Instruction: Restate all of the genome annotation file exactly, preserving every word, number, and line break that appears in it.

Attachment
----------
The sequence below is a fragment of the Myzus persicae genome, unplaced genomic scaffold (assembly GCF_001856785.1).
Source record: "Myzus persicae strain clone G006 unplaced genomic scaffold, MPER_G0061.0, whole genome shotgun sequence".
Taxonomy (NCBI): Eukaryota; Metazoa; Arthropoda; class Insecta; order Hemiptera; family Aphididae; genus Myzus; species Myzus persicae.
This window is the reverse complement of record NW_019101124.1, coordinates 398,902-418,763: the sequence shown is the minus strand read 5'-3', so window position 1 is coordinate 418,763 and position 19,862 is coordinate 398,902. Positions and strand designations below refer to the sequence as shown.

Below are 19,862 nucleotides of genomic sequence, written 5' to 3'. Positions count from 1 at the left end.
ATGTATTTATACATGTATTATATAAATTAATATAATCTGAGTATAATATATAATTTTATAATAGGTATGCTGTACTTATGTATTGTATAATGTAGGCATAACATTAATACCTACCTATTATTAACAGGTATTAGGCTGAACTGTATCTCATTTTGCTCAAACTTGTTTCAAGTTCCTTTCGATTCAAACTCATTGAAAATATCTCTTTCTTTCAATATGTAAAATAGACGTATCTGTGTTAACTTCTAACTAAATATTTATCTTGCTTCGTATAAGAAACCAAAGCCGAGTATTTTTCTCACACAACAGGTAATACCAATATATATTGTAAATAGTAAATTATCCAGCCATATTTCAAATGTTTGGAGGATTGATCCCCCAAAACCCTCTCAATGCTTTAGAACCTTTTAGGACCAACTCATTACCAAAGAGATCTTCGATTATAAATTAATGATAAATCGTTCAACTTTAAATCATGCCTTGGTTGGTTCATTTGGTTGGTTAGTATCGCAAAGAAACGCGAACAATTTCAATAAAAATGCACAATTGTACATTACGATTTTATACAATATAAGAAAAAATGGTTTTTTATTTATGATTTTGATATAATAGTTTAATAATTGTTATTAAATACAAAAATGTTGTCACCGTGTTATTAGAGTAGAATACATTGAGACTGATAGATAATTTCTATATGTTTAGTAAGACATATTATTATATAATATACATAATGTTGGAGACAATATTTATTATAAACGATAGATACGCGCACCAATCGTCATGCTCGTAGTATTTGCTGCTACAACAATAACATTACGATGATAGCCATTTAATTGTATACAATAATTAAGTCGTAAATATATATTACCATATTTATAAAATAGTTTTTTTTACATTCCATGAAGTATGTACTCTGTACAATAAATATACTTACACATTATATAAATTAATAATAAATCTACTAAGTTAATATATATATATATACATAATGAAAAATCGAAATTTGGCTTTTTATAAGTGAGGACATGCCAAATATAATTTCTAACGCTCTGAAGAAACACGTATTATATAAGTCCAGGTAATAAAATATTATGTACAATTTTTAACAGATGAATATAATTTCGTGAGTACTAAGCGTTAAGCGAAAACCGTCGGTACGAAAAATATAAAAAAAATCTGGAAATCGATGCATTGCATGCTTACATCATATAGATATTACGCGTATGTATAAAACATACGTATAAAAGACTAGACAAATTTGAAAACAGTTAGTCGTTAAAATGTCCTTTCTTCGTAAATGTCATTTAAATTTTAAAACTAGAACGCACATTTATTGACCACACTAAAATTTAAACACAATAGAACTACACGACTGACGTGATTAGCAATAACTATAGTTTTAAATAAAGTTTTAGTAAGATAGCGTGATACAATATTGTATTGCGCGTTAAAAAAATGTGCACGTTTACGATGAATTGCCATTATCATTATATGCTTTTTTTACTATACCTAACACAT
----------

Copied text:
The sequence below is a fragment of the Myzus persicae genome, unplaced genomic scaffold (assembly GCF_001856785.1).
Source record: "Myzus persicae strain clone G006 unplaced genomic scaffold, MPER_G0061.0, whole genome shotgun sequence".
Taxonomy (NCBI): Eukaryota; Metazoa; Arthropoda; class Insecta; order Hemiptera; family Aphididae; genus Myzus; species Myzus persicae.
This window is the reverse complement of record NW_019101124.1, coordinates 398,902-418,763: the sequence shown is the minus strand read 5'-3', so window position 1 is coordinate 418,763 and position 19,862 is coordinate 398,902. Positions and strand designations below refer to the sequence as shown.

Below are 19,862 nucleotides of genomic sequence, written 5' to 3'. Positions count from 1 at the left end.
ATGTATTTATACATGTATTATATAAATTAATATAATCTGAGTATAATATATAATTTTATAATAGGTATGCTGTACTTATGTATTGTATAATGTAGGCATAACATTAATACCTACCTATTATTAACAGGTATTAGGCTGAACTGTATCTCATTTTGCTCAAACTTGTTTCAAGTTCCTTTCGATTCAAACTCATTGAAAATATCTCTTTCTTTCAATATGTAAAATAGACGTATCTGTGTTAACTTCTAACTAAATATTTATCTTGCTTCGTATAAGAAACCAAAGCCGAGTATTTTTCTCACACAACAGGTAATACCAATATATATTGTAAATAGTAAATTATCCAGCCATATTTCAAATGTTTGGAGGATTGATCCCCCAAAACCCTCTCAATGCTTTAGAACCTTTTAGGACCAACTCATTACCAAAGAGATCTTCGATTATAAATTAATGATAAATCGTTCAACTTTAAATCATGCCTTGGTTGGTTCATTTGGTTGGTTAGTATCGCAAAGAAACGCGAACAATTTCAATAAAAATGCACAATTGTACATTACGATTTTATACAATATAAGAAAAAATGGTTTTTTATTTATGATTTTGATATAATAGTTTAATAATTGTTATTAAATACAAAAATGTTGTCACCGTGTTATTAGAGTAGAATACATTGAGACTGATAGATAATTTCTATATGTTTAGTAAGACATATTATTATATAATATACATAATGTTGGAGACAATATTTATTATAAACGATAGATACGCGCACCAATCGTCATGCTCGTAGTATTTGCTGCTACAACAATAACATTACGATGATAGCCATTTAATTGTATACAATAATTAAGTCGTAAATATATATTACCATATTTATAAAATAGTTTTTTTTACATTCCATGAAGTATGTACTCTGTACAATAAATATACTTACACATTATATAAATTAATAATAAATCTACTAAGTTAATATATATATATATACATAATGAAAAATCGAAATTTGGCTTTTTATAAGTGAGGACATGCCAAATATAATTTCTAACGCTCTGAAGAAACACGTATTATATAAGTCCAGGTAATAAAATATTATGTACAATTTTTAACAGATGAATATAATTTCGTGAGTACTAAGCGTTAAGCGAAAACCGTCGGTACGAAAAATATAAAAAAAATCTGGAAATCGATGCATTGCATGCTTACATCATATAGATATTACGCGTATGTATAAAACATACGTATAAAAGACTAGACAAATTTGAAAACAGTTAGTCGTTAAAATGTCCTTTCTTCGTAAATGTCATTTAAATTTTAAAACTAGAACGCACATTTATTGACCACACTAAAATTTAAACACAATAGAACTACACGACTGACGTGATTAGCAATAACTATAGTTTTAAATAAAGTTTTAGTAAGATAGCGTGATACAATATTGTATTGCGCGTTAAAAAAATGTGCACGTTTACGATGAATTGCCATTATCATTATATGCTTTTTTTACTATACCTAACACAT